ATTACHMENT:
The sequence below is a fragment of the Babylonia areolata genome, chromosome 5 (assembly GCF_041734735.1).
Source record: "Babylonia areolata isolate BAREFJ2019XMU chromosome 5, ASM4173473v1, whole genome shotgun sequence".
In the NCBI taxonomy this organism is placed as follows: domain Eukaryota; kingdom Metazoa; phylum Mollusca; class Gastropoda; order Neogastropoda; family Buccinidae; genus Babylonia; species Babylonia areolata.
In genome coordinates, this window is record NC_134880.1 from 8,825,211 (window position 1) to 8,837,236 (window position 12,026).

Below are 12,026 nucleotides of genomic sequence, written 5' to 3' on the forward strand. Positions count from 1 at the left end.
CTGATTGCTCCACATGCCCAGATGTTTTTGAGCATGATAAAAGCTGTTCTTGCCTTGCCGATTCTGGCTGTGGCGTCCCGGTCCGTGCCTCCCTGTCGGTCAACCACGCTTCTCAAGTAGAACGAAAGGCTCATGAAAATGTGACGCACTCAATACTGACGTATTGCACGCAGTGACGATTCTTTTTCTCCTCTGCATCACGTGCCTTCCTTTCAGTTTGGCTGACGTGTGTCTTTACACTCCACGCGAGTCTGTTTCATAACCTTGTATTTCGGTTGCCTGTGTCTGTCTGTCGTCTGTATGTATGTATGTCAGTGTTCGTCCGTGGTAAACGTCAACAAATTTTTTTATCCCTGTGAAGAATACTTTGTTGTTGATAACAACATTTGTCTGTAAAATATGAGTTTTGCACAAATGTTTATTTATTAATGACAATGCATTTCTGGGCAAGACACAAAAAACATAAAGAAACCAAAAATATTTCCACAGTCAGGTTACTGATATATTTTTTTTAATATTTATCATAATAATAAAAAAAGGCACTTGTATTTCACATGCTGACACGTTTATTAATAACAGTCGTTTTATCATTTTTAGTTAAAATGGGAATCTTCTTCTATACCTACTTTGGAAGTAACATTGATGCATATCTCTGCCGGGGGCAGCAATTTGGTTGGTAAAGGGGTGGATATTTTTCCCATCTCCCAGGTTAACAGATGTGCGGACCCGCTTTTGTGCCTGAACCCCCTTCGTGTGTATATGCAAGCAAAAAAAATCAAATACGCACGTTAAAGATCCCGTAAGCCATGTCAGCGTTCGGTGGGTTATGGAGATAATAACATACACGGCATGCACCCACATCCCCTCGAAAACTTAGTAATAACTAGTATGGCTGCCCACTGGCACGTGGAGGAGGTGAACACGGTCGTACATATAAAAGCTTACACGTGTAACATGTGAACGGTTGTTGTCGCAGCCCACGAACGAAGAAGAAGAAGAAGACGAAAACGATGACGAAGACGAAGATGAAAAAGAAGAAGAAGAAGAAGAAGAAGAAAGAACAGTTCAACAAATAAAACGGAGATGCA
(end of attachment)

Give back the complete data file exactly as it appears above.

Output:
The sequence below is a fragment of the Babylonia areolata genome, chromosome 5 (assembly GCF_041734735.1).
Source record: "Babylonia areolata isolate BAREFJ2019XMU chromosome 5, ASM4173473v1, whole genome shotgun sequence".
In the NCBI taxonomy this organism is placed as follows: domain Eukaryota; kingdom Metazoa; phylum Mollusca; class Gastropoda; order Neogastropoda; family Buccinidae; genus Babylonia; species Babylonia areolata.
In genome coordinates, this window is record NC_134880.1 from 8,825,211 (window position 1) to 8,837,236 (window position 12,026).

Below are 12,026 nucleotides of genomic sequence, written 5' to 3' on the forward strand. Positions count from 1 at the left end.
CTGATTGCTCCACATGCCCAGATGTTTTTGAGCATGATAAAAGCTGTTCTTGCCTTGCCGATTCTGGCTGTGGCGTCCCGGTCCGTGCCTCCCTGTCGGTCAACCACGCTTCTCAAGTAGAACGAAAGGCTCATGAAAATGTGACGCACTCAATACTGACGTATTGCACGCAGTGACGATTCTTTTTCTCCTCTGCATCACGTGCCTTCCTTTCAGTTTGGCTGACGTGTGTCTTTACACTCCACGCGAGTCTGTTTCATAACCTTGTATTTCGGTTGCCTGTGTCTGTCTGTCGTCTGTATGTATGTATGTCAGTGTTCGTCCGTGGTAAACGTCAACAAATTTTTTTATCCCTGTGAAGAATACTTTGTTGTTGATAACAACATTTGTCTGTAAAATATGAGTTTTGCACAAATGTTTATTTATTAATGACAATGCATTTCTGGGCAAGACACAAAAAACATAAAGAAACCAAAAATATTTCCACAGTCAGGTTACTGATATATTTTTTTTAATATTTATCATAATAATAAAAAAAGGCACTTGTATTTCACATGCTGACACGTTTATTAATAACAGTCGTTTTATCATTTTTAGTTAAAATGGGAATCTTCTTCTATACCTACTTTGGAAGTAACATTGATGCATATCTCTGCCGGGGGCAGCAATTTGGTTGGTAAAGGGGTGGATATTTTTCCCATCTCCCAGGTTAACAGATGTGCGGACCCGCTTTTGTGCCTGAACCCCCTTCGTGTGTATATGCAAGCAAAAAAAATCAAATACGCACGTTAAAGATCCCGTAAGCCATGTCAGCGTTCGGTGGGTTATGGAGATAATAACATACACGGCATGCACCCACATCCCCTCGAAAACTTAGTAATAACTAGTATGGCTGCCCACTGGCACGTGGAGGAGGTGAACACGGTCGTACATATAAAAGCTTACACGTGTAACATGTGAACGGTTGTTGTCGCAGCCCACGAACGAAGAAGAAGAAGAAGACGAAAACGATGACGAAGACGAAGATGAAAAAGAAGAAGAAGAAGAAGAAGAAGAAAGAACAGTTCAACAAATAAAACGGAGATGCA